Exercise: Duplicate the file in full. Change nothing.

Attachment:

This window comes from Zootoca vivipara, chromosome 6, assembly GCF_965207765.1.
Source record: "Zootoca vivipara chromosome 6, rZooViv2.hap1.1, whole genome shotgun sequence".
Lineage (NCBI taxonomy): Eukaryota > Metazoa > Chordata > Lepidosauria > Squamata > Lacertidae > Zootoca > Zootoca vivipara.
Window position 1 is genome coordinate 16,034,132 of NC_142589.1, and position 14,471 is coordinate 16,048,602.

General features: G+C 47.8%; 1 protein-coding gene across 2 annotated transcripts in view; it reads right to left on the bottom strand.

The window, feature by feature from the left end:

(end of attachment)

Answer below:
This window comes from Zootoca vivipara, chromosome 6, assembly GCF_965207765.1.
Source record: "Zootoca vivipara chromosome 6, rZooViv2.hap1.1, whole genome shotgun sequence".
Lineage (NCBI taxonomy): Eukaryota > Metazoa > Chordata > Lepidosauria > Squamata > Lacertidae > Zootoca > Zootoca vivipara.
Window position 1 is genome coordinate 16,034,132 of NC_142589.1, and position 14,471 is coordinate 16,048,602.

General features: G+C 47.8%; 1 protein-coding gene across 2 annotated transcripts in view; it reads right to left on the bottom strand.

The window, feature by feature from the left end: